Trevor Handcock highlighted the importance of social capital in his study on ‘People, partnerships and human progress: building community capital’, naming it as one of the key pillars that make up ‘community capital’, alongside economic, human and natural capital. He explains how heavy favouring of economic capital at the expense of its siblings has resulted in unbalanced and unhealthy societies that will never prosper until this instability is addressed.
The types of social capital and why they make communities better
So what does social capital look like? We can split this into three parts.
Bonding social capital refers to the bonds we create with our friends and family, or those we share extended periods of time with, i.e. at work, sharing hobbies, or playing sports. If this is high, bonded units are willing to do favours and generally work to make each others’ lives easier and better.
Bridging social capital refers to more distant relationships, those that have been made through a ‘bridge’ such as a family member or close work colleague. An example might include a friend of a friend, and these are important as they bring two or more people together who would otherwise not have met, thus increasing their social circle and creating a more connected community.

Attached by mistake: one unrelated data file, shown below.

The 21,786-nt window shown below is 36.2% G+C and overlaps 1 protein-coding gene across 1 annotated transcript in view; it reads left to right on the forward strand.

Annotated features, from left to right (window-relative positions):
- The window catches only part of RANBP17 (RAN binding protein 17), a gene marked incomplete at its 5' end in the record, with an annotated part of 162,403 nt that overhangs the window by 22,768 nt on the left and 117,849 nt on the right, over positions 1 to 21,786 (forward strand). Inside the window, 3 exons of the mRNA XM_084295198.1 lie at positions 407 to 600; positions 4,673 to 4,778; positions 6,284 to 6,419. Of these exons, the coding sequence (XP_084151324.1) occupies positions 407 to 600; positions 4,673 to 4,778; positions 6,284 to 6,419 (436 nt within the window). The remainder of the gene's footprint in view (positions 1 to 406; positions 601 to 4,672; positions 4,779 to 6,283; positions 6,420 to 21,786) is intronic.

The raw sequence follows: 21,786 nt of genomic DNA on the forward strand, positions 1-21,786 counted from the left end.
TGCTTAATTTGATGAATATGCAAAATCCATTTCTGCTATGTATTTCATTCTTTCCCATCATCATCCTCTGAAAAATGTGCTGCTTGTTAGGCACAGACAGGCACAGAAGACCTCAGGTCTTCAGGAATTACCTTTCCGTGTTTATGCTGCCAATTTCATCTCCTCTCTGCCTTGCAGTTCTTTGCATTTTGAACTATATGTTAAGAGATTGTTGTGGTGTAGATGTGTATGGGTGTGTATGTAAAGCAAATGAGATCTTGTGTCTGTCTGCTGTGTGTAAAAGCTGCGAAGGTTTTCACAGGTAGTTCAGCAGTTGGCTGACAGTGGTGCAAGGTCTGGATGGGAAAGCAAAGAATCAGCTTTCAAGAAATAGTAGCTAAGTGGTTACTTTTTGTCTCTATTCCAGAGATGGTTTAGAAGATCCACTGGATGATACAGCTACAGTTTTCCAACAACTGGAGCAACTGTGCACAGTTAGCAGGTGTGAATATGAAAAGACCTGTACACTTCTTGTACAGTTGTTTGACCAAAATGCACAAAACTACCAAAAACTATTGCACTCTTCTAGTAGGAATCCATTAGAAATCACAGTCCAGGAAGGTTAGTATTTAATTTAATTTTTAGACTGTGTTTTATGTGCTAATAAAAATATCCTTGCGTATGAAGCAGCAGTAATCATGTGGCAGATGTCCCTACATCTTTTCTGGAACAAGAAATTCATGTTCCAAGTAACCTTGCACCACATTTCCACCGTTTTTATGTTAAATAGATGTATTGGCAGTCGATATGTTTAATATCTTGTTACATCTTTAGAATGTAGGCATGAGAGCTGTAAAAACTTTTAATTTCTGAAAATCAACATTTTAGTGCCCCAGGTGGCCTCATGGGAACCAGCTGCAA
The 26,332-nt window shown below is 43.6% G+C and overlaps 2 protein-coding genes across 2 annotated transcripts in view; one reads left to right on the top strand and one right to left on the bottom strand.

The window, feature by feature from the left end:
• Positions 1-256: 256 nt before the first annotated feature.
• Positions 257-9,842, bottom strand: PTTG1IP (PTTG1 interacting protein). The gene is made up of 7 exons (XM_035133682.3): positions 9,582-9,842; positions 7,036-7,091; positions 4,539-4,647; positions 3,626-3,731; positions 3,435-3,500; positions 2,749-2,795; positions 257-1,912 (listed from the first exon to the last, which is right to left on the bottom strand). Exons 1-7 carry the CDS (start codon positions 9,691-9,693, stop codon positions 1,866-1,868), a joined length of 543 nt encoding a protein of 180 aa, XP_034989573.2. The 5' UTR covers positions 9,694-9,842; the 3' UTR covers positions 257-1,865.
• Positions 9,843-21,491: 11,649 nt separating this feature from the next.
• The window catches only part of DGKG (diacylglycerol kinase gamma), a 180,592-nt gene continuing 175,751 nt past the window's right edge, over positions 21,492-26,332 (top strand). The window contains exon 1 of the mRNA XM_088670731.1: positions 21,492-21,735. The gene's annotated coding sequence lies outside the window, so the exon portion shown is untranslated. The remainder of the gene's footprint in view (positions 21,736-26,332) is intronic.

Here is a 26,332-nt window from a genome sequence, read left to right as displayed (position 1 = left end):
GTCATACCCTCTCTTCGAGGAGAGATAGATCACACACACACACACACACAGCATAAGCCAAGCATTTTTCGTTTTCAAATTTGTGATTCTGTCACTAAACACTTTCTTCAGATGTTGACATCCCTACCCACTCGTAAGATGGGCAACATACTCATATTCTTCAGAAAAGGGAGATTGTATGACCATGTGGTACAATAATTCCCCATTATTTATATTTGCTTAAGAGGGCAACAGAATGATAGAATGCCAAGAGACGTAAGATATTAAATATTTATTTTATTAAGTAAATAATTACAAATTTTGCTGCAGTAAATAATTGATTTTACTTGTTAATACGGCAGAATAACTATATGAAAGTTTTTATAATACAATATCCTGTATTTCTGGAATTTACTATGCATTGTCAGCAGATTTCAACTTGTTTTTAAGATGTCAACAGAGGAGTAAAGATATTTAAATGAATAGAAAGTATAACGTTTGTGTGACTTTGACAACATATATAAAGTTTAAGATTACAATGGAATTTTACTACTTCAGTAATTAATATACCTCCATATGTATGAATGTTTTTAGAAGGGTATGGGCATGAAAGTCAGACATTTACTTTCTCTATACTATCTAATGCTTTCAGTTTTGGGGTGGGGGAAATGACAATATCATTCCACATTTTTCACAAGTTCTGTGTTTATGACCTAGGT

Typically, bridging social capital is done ‘horizontally, that is to say through connections from the same socioeconomic background, which leads us to linking social capital which refers to connections made vertically, between individuals or groups from different socioeconomic backgrounds or levels of authority. An example might be a CEO taking the time to meet the new intern, or a wealthy member of the community making a connection with those from a less fortunate economic background. In both cases, the benefit comes from reducing the social gap between the two groups, once again creating a greater connection between people who may not typically rub shoulders in their day-to-day lives.
The most important thing to remember is that social capital is built through hundreds of daily transactions which, however large or small, are all contributing to the community’s overall health and reclaiming the focus from an economic capital-dominated society.
“Social capital is built through hundreds of daily transactions”.
Social capital in business and beyond